From the Print Journal

Frame by Frame: A Materialist Aesthetics of Animated Cartoons by Hannah Frank

 A Materialist Aesthetics of Animated Cartoons by Hannah Frank
Frame by Frame: A Materialist Aesthetics of Animated Cartoons. Hannah Frank. Ed. Daniel Morgan. Oakland: University of California Press, 2019. Pp. 273. $34.95 (paper); free open access at University of California Press Luminos (

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One cannot review Hannah Frank’s Frame by Frame without observing that it is a book marked by tragedy, specifically its author’s passing in 2017. That might have meant the end of the present volume—a lightly edited revision of Frank’s dissertation—had it not been for a few prominent advocates who saw it through to publication, even as they cautioned that, without much opportunity for revision, readers should consider Frame by Frame a work in progress. In his editor’s introduction, Daniel Morgan explains that the book “is basically the dissertation that Frank defended in August 2016,” and “not the book that she would have published,” as Frank had already begun planning extensive changes to the manuscript that she did not live to complete (xxii). Despite this warning, Frame by Frame is not a work for which a reader’s expectations must be tempered. In fact, Frank’s is a remarkably polished account of the material conditions underlying the Golden Age of American cel animation, focusing on Hollywood shorts produced by Disney, Universal, Warner Brothers, and Paramount from the 1920s to the 1960s and propelled by an incisive critical acumen that blends formalist, historicist, and ideological approaches with apparent ease. Her book is by turns provocative and careful, and offers nothing less than a wholesale reconceptualization of how animated cartoons might be understood not for the illusions of motion they create but as products of the uncredited artistic laborers, mostly women, who created them, and thereby shaped one of the twentieth century’s most prominent popular art forms in ways that have gone largely unrecognized.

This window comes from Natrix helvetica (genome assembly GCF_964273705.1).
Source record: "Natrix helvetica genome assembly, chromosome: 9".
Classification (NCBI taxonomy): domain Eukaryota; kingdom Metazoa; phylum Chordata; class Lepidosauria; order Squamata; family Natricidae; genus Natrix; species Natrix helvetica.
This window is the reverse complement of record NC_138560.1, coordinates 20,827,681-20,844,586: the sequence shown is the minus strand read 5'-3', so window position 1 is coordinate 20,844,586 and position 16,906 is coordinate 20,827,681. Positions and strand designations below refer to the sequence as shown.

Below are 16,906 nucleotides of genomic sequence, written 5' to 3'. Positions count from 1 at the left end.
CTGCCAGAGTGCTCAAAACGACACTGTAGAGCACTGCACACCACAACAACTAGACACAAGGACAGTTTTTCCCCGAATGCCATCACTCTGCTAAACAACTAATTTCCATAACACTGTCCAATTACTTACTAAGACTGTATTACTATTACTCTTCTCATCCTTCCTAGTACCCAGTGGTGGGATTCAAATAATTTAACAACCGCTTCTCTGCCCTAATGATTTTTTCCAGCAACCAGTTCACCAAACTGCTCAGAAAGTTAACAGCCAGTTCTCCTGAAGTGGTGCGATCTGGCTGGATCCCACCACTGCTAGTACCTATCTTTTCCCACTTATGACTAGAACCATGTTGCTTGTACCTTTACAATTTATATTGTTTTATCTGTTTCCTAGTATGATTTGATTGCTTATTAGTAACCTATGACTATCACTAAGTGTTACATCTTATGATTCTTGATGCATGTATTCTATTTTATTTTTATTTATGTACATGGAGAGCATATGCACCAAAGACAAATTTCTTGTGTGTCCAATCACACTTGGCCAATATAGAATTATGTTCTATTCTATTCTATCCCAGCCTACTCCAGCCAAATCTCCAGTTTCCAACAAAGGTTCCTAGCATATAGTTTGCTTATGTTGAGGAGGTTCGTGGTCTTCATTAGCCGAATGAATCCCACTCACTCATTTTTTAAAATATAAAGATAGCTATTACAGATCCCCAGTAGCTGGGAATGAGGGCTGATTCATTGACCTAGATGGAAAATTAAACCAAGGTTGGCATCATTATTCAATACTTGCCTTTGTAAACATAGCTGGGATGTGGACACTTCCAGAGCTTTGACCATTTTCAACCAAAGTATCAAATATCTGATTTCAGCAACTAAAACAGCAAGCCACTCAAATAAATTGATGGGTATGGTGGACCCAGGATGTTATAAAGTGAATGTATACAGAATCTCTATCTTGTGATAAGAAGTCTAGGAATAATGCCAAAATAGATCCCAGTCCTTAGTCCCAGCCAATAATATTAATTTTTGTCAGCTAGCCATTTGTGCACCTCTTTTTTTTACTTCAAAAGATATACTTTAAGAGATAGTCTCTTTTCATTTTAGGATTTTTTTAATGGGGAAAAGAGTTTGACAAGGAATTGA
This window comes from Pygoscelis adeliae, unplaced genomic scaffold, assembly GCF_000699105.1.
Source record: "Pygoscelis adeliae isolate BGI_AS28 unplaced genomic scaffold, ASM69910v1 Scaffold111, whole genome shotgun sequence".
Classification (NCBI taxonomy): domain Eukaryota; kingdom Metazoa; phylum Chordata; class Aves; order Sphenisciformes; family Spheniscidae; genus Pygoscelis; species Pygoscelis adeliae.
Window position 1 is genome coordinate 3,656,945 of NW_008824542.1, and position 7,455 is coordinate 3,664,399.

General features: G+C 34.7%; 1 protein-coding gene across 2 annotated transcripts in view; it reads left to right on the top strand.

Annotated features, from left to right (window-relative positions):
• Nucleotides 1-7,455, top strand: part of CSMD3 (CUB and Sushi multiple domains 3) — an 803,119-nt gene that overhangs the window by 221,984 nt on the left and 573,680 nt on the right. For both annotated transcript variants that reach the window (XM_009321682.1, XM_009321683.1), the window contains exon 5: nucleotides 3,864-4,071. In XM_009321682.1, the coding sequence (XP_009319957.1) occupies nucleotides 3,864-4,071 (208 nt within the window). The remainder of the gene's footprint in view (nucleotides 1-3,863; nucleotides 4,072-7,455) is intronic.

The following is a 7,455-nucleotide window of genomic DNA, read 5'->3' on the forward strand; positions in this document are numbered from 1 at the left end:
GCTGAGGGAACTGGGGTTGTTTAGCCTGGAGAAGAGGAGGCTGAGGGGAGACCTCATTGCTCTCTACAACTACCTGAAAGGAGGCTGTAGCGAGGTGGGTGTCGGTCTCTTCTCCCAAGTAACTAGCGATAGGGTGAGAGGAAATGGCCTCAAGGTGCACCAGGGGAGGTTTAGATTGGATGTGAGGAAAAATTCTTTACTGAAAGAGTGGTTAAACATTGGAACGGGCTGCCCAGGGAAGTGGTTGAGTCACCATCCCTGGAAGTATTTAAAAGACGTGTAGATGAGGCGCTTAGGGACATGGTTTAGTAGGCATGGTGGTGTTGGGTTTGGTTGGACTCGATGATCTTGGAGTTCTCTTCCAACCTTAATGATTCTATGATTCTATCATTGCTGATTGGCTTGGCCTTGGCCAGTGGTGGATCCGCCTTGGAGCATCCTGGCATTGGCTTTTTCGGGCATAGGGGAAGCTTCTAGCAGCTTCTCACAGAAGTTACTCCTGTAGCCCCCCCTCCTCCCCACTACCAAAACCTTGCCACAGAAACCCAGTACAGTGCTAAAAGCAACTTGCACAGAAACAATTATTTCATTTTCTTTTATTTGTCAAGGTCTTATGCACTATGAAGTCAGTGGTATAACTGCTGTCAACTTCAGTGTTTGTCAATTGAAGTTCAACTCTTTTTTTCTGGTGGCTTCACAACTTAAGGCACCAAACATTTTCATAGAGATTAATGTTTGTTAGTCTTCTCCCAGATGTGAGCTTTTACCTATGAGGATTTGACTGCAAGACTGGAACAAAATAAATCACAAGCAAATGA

Frank begins with an elaboration of her method, an ambitious approach that examines animated films frame by frame, poring over individual cels rather than analyzing the continuous, projected sequence that gives a cartoon its final form. As such, she challenges established practices for viewing any film by lingering on seemingly trivial material details, cataloging obvious errors like blurred characters and missing limbs to more intentional time-saving practices like reused cels and Xeroxed lines. This minutiae, Frank argues, is significant in that it represents the handiwork of the anonymous laborers who made animation happen, their work as inkers, painters, and photographers being essential to the production of animated films yet never deemed essential enough for them to receive artists’ credit; by making them the focus of her study, Frank illuminates the otherwise unseen moments of contingency, accident, and even boredom that, despite their apparent inconsequentiality, reveal the material realities of film production within an industry built on unequal divisions of labor. “By arresting the animation of animation,” she explains, “I aim to return cartoons to how they were made: one drawing at a time, one photograph at a time, one frame at a time” (2). Her focus is thus “on the incidental and the accidental, the qualities of the image that resist being understood as the product of creative intention: the textures of a graphic mark, the patterns of paint splatter, jarring collages, swirling specks of dust” (6). What Frank locates in these moments of chance is, paradoxically, evidence of individual agency that emerges within a form whose communal nature makes it impossible to gauge just who those individuals were or to understand their efforts as artistic in their intention. In other words, by looking at an animated cartoon frame by frame, we see evidence of the individual within the collective, the labor within the art, in a manner that frustrates efforts to separate them.